With a waving campaign hand, President Barack Obama beckoned to gay voters. He promised to undo a Clinton-era law blinding the federal government to gay marriage and allowing states to ignore same-sex marriages sanctioned by their peer governments.
But with a presidential gesture, Obama has supported his Justice Department’s efforts to throw out a gay couple’s lawsuit challenging the 1996 Defense of Marriage Act, or DOMA.
His administration’s lawyers argue that the Constitution sanctions preventing gay couples from securing the benefits usually accorded to married people, such as Social Security spousal benefits and filing joint taxes. Doing otherwise wouldn’t be fair to taxpayers of the 30 states that specifically prohibit same-sex marriages, they say.
The San Francisco Chronicle published the article by Devlin Barrett of the Associated Press which quotes Obama’s statement and the papers his administration filed in a California court.
In them, Obama walks a tightrope between defending the law and offending his gay constituency.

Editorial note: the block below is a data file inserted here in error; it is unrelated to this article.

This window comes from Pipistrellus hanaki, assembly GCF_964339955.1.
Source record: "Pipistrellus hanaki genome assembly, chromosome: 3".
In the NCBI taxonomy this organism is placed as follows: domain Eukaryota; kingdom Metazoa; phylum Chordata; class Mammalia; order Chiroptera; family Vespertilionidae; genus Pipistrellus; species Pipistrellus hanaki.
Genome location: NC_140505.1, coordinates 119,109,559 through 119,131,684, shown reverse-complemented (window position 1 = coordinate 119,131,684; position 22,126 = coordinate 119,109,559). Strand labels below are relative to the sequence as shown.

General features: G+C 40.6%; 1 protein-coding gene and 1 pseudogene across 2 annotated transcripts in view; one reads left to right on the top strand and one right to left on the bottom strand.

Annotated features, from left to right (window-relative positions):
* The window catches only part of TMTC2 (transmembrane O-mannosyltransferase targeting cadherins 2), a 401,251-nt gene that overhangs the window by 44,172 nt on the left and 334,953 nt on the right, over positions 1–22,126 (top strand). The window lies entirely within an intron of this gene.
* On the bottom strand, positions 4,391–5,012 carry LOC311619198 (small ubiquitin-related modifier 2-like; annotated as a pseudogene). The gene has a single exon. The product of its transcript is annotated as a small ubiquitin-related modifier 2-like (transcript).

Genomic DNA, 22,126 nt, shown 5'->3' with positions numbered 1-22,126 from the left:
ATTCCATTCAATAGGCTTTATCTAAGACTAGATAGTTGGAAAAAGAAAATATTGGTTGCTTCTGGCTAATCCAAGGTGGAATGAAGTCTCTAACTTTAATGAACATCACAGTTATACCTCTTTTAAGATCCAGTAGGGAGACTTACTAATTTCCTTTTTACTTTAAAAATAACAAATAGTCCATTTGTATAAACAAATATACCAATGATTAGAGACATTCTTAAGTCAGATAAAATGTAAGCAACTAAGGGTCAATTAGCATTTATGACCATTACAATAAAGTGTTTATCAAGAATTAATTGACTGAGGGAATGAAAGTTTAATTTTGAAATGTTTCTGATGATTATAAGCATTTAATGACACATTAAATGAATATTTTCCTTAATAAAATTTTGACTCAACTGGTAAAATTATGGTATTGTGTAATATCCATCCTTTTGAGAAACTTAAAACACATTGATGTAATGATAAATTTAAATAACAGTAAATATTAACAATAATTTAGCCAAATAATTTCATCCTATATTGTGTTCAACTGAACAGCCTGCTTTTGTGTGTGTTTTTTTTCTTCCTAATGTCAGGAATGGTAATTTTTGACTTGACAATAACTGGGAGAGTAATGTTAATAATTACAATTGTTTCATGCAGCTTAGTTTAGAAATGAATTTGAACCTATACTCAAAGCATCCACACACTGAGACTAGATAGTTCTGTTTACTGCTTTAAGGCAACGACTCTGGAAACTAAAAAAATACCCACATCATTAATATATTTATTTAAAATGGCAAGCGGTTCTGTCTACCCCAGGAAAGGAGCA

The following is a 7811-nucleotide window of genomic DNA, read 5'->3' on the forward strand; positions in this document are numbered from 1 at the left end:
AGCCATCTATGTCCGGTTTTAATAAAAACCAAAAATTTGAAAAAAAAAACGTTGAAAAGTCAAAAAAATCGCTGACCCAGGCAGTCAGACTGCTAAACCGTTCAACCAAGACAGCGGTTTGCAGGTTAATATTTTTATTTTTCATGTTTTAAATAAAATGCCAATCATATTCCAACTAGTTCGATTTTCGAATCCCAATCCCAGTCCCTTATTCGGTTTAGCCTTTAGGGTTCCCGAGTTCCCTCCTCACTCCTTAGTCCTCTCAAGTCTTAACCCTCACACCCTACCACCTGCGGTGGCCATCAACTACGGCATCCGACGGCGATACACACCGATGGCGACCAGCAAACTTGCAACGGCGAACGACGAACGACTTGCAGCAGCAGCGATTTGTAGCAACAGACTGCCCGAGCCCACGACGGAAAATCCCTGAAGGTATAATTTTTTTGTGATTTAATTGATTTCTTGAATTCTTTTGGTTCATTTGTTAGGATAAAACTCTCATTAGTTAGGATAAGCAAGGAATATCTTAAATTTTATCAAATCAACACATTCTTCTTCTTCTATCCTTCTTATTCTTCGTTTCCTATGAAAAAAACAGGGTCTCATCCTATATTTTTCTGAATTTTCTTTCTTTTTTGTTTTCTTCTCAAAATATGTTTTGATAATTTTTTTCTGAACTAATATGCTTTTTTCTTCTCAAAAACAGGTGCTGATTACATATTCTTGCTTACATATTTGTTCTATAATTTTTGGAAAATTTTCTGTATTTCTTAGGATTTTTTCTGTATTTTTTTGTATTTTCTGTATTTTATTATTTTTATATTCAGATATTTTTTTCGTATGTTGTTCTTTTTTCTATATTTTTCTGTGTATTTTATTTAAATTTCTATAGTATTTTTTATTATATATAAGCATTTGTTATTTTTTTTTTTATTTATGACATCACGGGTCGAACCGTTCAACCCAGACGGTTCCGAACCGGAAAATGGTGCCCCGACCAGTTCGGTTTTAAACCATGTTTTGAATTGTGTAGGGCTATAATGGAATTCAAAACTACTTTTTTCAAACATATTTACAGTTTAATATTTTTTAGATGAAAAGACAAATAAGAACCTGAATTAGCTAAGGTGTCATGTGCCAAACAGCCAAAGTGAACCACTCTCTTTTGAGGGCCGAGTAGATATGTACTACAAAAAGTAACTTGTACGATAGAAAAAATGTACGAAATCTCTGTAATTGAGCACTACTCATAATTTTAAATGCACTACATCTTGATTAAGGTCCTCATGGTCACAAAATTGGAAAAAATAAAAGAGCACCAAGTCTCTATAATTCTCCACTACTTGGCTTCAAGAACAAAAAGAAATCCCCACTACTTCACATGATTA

The president said his administration’s stance in a California court case is not about defending traditional marriage, but is instead about defending traditional legal practice.
Department lawyers are defending the law “as it traditionally does when acts of Congress are challenged,” Obama said in a statement.
“The United States does not believe that DOMA is rationally related to any legitimate government interests in procreation and child-rearing and is therefore not relying upon any such interests to defend DOMA’s constitutionality,” lawyers argued in the filing.